FPGA products designed by Actel Corporation, assignee of the present invention, have used one antifuse (referred to as an "F fuse") with no isolation transistor to connect logic modules to special conductive interconnect tracks, called "freeways", in the interconnect architecture. Use of "F fuse" devices complicates the device programming sequence, as the output of the module can only see one half the programming voltage. Because of this limitation, only a limited number of these "F fuse" antifuses can be used in such products. A portion of such an architecture is shown in U.S. Pat. No. 5,341,030.

It is an object of the present invention to provide an antifuse-based FPGA architecture which may be fabricated without the need for employing high-voltage isolation transistors.

It is a further object of the present invention to provide an antifuse-based FPGA architecture which has improved performance over prior-art antifuse-based FPGA architectures.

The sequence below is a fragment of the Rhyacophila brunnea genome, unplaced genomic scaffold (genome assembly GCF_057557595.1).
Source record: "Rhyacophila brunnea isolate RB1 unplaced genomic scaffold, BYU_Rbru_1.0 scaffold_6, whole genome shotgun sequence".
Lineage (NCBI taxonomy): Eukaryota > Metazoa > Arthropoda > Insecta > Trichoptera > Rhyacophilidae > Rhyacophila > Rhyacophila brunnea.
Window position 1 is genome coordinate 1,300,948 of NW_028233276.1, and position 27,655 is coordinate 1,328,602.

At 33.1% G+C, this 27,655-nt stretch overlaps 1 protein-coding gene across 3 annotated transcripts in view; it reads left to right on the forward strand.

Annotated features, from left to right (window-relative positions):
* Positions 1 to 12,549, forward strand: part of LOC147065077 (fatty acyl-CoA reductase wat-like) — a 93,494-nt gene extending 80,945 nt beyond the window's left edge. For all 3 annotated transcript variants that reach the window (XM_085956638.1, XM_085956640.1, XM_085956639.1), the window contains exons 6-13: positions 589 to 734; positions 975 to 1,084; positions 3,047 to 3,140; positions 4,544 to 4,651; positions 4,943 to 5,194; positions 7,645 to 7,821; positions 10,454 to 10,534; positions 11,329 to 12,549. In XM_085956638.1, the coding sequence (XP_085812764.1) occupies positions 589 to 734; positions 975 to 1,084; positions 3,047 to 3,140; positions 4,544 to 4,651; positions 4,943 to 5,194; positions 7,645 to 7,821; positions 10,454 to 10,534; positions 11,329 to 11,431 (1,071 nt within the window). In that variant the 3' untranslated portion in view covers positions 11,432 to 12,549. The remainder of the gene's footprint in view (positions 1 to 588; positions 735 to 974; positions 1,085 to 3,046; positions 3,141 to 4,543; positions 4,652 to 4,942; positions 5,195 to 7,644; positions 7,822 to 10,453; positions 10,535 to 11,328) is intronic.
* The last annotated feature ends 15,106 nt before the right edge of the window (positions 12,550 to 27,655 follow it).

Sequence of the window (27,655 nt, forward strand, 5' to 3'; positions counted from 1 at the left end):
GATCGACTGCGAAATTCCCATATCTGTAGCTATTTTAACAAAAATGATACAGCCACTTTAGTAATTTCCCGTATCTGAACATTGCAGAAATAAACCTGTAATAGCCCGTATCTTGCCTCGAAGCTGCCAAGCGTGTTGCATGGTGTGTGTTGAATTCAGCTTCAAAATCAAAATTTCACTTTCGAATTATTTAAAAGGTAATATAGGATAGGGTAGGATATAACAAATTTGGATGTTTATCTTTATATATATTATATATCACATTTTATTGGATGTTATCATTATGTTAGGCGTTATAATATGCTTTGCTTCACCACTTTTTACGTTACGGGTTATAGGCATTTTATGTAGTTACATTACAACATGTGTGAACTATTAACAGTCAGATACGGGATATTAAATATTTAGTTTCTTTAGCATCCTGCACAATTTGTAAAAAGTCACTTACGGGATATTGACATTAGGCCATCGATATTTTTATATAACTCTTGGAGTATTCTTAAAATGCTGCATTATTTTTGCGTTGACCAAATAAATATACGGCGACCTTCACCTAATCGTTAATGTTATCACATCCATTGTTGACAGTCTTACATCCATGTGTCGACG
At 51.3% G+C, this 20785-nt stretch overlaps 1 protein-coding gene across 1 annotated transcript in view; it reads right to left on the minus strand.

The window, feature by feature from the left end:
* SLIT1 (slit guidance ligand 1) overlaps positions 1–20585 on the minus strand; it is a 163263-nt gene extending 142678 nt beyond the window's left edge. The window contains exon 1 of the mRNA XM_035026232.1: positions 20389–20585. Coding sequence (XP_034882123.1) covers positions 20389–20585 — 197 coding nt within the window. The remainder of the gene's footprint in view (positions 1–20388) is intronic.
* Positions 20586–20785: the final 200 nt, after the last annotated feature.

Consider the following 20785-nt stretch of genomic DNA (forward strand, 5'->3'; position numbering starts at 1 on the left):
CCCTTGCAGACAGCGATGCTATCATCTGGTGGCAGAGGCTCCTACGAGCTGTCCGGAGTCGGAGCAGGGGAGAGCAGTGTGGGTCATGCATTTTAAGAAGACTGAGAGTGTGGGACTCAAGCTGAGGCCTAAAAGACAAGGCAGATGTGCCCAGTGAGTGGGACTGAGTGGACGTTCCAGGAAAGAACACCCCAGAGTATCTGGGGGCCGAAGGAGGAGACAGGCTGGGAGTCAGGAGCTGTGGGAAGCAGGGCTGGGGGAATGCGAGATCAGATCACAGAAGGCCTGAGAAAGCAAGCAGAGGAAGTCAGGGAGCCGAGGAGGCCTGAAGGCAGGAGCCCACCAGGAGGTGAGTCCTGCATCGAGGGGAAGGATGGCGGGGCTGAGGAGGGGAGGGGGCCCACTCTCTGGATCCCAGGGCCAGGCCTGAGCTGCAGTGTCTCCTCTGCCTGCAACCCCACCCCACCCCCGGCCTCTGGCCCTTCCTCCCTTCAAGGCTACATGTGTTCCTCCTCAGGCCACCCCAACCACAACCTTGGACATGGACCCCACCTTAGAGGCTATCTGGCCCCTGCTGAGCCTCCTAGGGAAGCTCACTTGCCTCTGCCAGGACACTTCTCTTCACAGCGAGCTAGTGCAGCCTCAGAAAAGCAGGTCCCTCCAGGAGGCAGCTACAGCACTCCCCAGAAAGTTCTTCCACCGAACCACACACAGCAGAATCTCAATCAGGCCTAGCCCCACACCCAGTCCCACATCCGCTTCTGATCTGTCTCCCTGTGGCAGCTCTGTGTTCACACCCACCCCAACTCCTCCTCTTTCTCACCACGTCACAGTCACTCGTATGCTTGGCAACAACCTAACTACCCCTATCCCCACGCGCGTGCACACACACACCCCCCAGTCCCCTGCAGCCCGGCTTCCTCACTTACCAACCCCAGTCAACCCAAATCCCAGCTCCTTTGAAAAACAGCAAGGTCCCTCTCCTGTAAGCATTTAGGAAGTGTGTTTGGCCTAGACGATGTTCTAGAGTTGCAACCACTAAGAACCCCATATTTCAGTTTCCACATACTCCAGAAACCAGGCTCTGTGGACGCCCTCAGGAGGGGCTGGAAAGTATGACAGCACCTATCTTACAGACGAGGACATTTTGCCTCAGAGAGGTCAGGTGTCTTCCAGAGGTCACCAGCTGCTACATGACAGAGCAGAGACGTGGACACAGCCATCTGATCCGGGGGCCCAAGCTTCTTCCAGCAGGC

Yet another object of the present invention is to provide an antifuse-based FPGA architecture which may be implemented using currently-available technology.

BRIEF DESCRIPTION OF THE INVENTION

According to the present invention, an interface is provided between an output node of a logic module and an interconnection node. The interconnection node is connectable to one or more other circuit nodes via antifuses which are connected to the interconnection node. The interface comprises a first antifuse in series with a second antifuse. A high-voltage programming transistor, capable of withstanding programming voltages used to program the antifuses, is used to program the antifuse connected directly to the interconnection node and is connected between the circuit node common to the first and second antifuses and a fixed voltage potential such as ground. The high-voltage programming transistor is controlled by the programming circuitry which is used in the integrated circuit to control programming of the antifuses in the array.